As things stand, the IIMs at Ahmedabad, Kolkata and Bangalore are on a different standing from the rest, even though Lucknow and Kozhikode have managed to elevate themselves a notch above the rest, and are just below the top 3. The rest of the IIMs are nowhere in the league of the best and brightest management schools – though the mere fact that they carry the IIM tag puts them high up in the domestic league tables.
Internationally, the mere fact that there are 13 IIMs would have automatically diluted the brand of the top three, and recent rankings show that even IIM Ahmedabad is slipping. According to the latest FT Global Top MBA Rankings, IIMA has fallen 15 ranks in 2012 to 26 from 11 in 2011.
As for the IITs, there are nowhere in the Top 200 in most rankings of science and engineering universities.
Brands always get diluted when supply increases without adequate investments in quality. Thus it makes no sense for an IIMA to share its equity with an IIM Udaipur when the two are not in the same league. If IIMA is to truly become a big global brand, it needs more autonomy, and freedom to set its own standards. This is exactly what the so-called coordinating council will prevent it from doing.
The ideal scenario is one where the IIMs with the brand equity and ability to raise resources are set free to build global excellence. At best, they can be given targets for affirmative action so that their alumni are not just people from the upper classes.
The way forward should run something like this.
One, each IIM should be free to set its own curriculum and teaching standards, faculty salaries, and student fees, subject only to the normal reservations for SC/ST, etc. Autonomy should not only be restored, but extended.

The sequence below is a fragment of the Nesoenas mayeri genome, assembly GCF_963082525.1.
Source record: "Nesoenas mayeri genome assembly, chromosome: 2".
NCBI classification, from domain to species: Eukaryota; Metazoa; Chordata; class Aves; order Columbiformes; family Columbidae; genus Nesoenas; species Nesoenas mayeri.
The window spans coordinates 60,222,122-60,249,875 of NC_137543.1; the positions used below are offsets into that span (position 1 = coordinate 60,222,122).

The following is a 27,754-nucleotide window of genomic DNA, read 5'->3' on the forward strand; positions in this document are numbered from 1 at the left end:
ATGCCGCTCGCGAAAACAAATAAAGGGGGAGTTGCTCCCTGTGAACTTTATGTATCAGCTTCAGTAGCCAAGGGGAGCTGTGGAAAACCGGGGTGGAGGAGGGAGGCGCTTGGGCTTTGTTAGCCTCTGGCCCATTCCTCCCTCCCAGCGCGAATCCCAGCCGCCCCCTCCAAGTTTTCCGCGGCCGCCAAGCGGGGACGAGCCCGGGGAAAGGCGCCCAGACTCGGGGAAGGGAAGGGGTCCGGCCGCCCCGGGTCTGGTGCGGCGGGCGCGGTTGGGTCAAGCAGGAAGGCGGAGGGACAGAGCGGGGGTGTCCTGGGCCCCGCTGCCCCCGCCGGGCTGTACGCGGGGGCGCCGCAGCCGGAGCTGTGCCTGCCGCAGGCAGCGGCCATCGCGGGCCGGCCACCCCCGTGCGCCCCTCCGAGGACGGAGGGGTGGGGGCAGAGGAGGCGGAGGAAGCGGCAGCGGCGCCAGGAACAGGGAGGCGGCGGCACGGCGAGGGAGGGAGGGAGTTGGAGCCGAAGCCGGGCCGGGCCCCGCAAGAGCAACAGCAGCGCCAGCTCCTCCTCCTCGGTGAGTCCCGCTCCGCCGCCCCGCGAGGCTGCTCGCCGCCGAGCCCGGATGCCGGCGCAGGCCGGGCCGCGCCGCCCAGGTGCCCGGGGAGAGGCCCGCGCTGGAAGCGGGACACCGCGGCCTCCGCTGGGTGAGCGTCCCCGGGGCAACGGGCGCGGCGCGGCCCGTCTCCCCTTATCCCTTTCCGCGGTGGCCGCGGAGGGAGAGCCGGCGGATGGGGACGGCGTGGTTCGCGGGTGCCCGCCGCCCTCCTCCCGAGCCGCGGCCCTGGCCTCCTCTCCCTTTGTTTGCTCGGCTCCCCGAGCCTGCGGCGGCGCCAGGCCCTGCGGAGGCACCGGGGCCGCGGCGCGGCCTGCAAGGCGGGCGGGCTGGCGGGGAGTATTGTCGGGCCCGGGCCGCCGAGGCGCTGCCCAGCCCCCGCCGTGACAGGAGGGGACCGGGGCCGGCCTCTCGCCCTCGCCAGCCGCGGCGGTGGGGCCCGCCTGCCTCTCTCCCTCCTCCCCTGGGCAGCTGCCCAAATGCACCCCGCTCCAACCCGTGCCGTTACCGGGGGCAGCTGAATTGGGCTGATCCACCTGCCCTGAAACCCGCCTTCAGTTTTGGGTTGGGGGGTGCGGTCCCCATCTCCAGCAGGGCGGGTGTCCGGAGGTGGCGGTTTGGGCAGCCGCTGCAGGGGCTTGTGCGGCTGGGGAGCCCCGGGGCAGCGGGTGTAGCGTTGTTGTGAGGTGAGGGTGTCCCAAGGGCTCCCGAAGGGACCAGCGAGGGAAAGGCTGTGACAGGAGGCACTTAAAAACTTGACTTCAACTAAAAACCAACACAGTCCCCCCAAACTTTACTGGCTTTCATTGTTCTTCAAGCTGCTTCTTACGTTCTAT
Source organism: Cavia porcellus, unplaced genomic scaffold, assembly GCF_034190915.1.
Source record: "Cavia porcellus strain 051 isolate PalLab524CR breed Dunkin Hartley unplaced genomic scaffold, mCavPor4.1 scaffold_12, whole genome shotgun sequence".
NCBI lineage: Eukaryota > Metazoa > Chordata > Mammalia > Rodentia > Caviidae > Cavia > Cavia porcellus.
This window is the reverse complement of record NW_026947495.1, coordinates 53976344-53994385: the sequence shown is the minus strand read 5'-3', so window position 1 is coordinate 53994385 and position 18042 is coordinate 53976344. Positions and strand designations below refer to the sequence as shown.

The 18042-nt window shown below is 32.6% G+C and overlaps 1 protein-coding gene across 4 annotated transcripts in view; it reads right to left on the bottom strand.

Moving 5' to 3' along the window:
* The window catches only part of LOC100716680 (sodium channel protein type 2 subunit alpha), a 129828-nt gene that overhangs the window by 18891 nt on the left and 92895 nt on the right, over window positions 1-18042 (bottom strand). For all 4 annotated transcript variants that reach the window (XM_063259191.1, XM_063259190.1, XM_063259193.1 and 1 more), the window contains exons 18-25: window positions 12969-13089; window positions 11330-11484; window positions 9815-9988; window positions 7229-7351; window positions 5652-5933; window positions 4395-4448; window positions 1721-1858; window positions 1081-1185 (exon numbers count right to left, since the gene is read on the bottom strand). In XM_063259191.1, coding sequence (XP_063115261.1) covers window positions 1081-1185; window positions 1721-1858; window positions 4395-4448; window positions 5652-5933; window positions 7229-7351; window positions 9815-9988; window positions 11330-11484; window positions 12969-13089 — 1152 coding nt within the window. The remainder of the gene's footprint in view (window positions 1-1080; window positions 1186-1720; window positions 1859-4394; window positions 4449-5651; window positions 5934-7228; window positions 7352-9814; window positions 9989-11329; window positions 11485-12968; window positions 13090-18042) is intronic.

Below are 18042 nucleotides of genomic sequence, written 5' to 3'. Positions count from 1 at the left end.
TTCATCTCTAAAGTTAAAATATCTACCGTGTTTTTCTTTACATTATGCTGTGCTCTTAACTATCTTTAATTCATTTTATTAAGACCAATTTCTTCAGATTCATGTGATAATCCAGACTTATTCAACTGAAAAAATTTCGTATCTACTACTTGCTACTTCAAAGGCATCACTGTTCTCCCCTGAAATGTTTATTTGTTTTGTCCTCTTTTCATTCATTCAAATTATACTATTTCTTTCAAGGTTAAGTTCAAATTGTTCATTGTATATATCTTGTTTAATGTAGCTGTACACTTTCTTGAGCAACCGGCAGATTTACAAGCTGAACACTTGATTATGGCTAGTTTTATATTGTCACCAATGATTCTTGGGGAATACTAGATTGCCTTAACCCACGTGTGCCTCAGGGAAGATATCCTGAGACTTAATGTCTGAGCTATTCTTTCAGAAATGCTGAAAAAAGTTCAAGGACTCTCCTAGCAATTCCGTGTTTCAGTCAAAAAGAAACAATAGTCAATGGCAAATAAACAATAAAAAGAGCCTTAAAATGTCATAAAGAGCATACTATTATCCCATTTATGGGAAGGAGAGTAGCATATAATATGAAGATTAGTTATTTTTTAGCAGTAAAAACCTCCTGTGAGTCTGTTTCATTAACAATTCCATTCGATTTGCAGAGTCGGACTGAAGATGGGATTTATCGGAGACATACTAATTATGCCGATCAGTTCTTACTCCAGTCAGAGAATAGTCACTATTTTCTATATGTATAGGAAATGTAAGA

Two, expansion in the aggregate student intake should be determined by each institute itself. If the government wants say, and IIMA, to share its equity with a new one at Rajkot, the parameters for performance should be set by IIMA and not the government. Else, the IIMA brand will be chipped away steadily. Put another way, IIM Rajkot should be a subsidiary of IIMA. It should thus be IIMA-Rajkot campus, rather than IIM Rajkot.
Three, each IIM should be free to generate its own funding, from alumni or corporate, and should ultimately be free to break out of government control altogether. The government’s role should be to incubate new B-schools, not reduce them to eternal dependence.
Four, the brand of each IIM – despite the common name – is unique and the top three or four surely can fend for themselves. They have a vested interest in excellence, and any government interference can only take them towards greater mediocrity. The top three or four should be encouraged to become truly autonomous private institutions.
Five, there is no issue with the common entrance test, where the best and brightest go to the top IIMs, and the lower scorers to the remaining institutes. But an IIMA or IIMC (or any IIM, for that matter) should be free to add layers to the selection process that will allow them to chase diversity beyond CAT scores.
If the ultimate objective is excellence and not mediocrity, the government has to set the IIMs and IITs free, not try and put a noose around their necks by creating pointless councils and coordinating committees.
Every IIM should succeed or fail on its own. By trying to centralise, the government will only ensure that all of them will fail the test of excellence over time.